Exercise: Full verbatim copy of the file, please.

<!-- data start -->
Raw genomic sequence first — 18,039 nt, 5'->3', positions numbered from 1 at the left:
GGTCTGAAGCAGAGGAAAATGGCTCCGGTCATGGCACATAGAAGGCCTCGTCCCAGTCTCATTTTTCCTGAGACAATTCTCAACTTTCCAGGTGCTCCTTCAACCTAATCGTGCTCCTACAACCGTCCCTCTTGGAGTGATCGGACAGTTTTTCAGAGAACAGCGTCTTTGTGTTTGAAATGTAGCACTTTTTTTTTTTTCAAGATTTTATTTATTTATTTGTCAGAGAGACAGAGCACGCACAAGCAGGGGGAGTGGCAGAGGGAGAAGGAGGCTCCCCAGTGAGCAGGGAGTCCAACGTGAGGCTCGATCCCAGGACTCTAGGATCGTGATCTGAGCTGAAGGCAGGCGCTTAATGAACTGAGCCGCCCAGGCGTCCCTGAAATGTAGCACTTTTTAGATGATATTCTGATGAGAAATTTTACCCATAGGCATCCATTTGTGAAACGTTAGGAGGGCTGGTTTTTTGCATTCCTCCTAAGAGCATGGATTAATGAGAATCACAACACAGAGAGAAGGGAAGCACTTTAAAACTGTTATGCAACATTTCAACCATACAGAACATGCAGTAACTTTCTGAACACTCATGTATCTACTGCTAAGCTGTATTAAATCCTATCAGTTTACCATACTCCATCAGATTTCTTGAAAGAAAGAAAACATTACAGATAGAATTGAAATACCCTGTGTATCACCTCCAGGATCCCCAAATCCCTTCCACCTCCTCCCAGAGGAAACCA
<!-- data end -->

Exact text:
Raw genomic sequence first — 18,039 nt, 5'->3', positions numbered from 1 at the left:
GGTCTGAAGCAGAGGAAAATGGCTCCGGTCATGGCACATAGAAGGCCTCGTCCCAGTCTCATTTTTCCTGAGACAATTCTCAACTTTCCAGGTGCTCCTTCAACCTAATCGTGCTCCTACAACCGTCCCTCTTGGAGTGATCGGACAGTTTTTCAGAGAACAGCGTCTTTGTGTTTGAAATGTAGCACTTTTTTTTTTTTCAAGATTTTATTTATTTATTTGTCAGAGAGACAGAGCACGCACAAGCAGGGGGAGTGGCAGAGGGAGAAGGAGGCTCCCCAGTGAGCAGGGAGTCCAACGTGAGGCTCGATCCCAGGACTCTAGGATCGTGATCTGAGCTGAAGGCAGGCGCTTAATGAACTGAGCCGCCCAGGCGTCCCTGAAATGTAGCACTTTTTAGATGATATTCTGATGAGAAATTTTACCCATAGGCATCCATTTGTGAAACGTTAGGAGGGCTGGTTTTTTGCATTCCTCCTAAGAGCATGGATTAATGAGAATCACAACACAGAGAGAAGGGAAGCACTTTAAAACTGTTATGCAACATTTCAACCATACAGAACATGCAGTAACTTTCTGAACACTCATGTATCTACTGCTAAGCTGTATTAAATCCTATCAGTTTACCATACTCCATCAGATTTCTTGAAAGAAAGAAAACATTACAGATAGAATTGAAATACCCTGTGTATCACCTCCAGGATCCCCAAATCCCTTCCACCTCCTCCCAGAGGAAACCA